Otherwise, Michigan turned the ball over too much. The Wolverines fumbled, threw interceptions, muffed punts, etc. They achieved just about every method of turning the ball over. In between playing solid run defense (Iowa averaged 2.4 yards per rush), running the ball well (4.3 yards per carry), and playing decent pass coverage most of the time, Michigan gave the ball away too many times. You will rarely see a team win the game when they've turned the ball over four or five times.

Defensively, former starting cornerback Boubacar Cissoko was suspended for the game due to a violation of team rules. In his place, starting strong safety Troy Woolfolk moved over to cornerback. The starting safeties were walk-on Jordan Kovacs and redshirt sophomore Mike Williams. Woolfolk played better than either Cissoko or J.T. Floyd had earlier in the year, but Williams especially blew some coverages at key times. I can't blame him too much, as he's been playing close to the line for the past two years as almost a glorified outside linebacker. Michigan fans shouldn't expect that he'll be a great center fielder in his first extended playing time at the position, but he does have good speed and he's a solid tackler. If Woolfolk can solidify the cornerback position, I think Williams and Kovacs might be sufficient at the safety spots.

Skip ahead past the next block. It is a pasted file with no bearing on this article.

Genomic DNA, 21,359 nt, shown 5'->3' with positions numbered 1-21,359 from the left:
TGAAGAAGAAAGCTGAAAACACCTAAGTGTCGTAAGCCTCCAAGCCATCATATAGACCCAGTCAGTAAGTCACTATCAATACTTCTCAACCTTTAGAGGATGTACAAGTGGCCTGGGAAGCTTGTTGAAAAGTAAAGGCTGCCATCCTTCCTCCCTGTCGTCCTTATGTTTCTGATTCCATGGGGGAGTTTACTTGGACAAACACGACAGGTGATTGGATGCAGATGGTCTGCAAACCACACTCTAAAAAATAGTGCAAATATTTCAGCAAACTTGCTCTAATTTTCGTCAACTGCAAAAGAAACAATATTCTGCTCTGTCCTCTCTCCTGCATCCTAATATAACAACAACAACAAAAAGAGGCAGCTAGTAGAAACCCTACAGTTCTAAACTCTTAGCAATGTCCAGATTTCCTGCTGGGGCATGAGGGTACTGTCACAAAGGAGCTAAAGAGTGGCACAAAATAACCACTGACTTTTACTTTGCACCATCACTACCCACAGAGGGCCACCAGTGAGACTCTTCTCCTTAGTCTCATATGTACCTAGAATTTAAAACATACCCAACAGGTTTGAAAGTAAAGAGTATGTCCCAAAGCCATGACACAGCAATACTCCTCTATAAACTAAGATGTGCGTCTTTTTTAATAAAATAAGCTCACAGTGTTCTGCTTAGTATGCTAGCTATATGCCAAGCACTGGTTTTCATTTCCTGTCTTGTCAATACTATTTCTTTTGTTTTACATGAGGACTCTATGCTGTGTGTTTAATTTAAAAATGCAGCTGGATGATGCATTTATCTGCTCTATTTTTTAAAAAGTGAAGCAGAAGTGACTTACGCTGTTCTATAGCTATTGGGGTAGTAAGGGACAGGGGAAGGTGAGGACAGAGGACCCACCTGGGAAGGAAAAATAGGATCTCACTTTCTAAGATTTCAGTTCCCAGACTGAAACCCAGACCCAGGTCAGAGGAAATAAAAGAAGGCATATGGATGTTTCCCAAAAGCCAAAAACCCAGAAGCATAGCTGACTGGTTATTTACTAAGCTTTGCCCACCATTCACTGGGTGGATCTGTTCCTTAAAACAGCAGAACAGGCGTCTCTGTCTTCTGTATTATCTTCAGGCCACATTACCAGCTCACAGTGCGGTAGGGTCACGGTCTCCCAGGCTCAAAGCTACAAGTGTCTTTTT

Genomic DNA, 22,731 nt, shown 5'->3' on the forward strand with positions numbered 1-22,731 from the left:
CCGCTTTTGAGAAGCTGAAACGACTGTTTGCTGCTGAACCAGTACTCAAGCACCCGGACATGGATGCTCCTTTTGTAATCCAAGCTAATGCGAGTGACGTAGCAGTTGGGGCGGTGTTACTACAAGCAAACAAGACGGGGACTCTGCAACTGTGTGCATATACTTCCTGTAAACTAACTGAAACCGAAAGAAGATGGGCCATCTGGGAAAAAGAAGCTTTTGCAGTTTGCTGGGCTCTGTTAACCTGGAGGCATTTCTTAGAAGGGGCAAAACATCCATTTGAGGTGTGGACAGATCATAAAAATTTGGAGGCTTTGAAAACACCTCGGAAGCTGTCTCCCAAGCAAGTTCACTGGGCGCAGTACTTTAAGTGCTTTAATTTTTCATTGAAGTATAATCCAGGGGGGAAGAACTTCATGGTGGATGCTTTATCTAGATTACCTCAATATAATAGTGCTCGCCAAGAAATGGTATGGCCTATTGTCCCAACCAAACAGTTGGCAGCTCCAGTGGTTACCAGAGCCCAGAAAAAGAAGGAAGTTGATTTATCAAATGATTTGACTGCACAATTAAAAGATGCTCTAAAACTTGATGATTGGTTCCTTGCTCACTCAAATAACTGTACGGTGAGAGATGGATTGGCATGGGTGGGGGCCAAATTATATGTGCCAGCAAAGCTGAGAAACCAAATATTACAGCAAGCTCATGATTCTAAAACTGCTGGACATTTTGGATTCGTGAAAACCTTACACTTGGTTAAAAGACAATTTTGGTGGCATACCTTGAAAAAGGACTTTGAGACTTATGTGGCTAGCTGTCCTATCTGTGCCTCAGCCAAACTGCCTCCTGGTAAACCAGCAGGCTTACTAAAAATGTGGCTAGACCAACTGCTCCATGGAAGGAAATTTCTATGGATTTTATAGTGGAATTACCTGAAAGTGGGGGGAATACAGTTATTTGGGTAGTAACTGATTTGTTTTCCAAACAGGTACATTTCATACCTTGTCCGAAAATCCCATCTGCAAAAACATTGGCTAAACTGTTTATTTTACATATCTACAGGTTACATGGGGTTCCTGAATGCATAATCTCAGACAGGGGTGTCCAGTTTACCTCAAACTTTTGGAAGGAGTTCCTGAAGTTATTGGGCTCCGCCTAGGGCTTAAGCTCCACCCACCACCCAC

Offensive game ball goes to...
the offensive line. The offensive line got destroyed last week against Michigan State, but center David Moosman (replacing the injured David Molk) made good snaps for the entire game and Michigan got a solid push from their undersized line against a strong Iowa front seven.

Defensive game ball goes to...
Donovan Warren. He opened the game with a pick six and played pretty well for the rest of the game. He did get beat on a 47-yard pass on a 3rd-and-24, but that was at least partly because Mike Williams was slow to help from his safety position.

Let's see less of this guy on offense...
Denard Robinson. Please, God, do not allow Rodriguez to put him on the field to pass the ball in key situations. He has a lower PER than Nick Sheridan and he can't run the full offense. Not only is he unable to pass the ball or even run the famed read option, but he also hasn't taken a single snap from under center (if I recall correctly) in the I-formation, which is the best way to run Brandon Minor. A large portion of the playbook goes out the window with Robinson in the game, and it's just QB draw, QB sweep right, QB draw, QB sweep left, QB draw, QB sweep right, onward to infinity.

Let's see less of this guy on defense...
Boubacar Cissoko and J.T. Floyd. The rest of the defense played well except for the safeties, but there's no help coming for them. Kovacs and Williams need to improve with more experience and more reps. Meanwhile, while Cissoko didn't play at all and Floyd played sparingly, Woolfolk held his own at the cornerback position. Hopefully Greg Robinson keeps Woolfolk at corner and is able to coaches up those other safeties.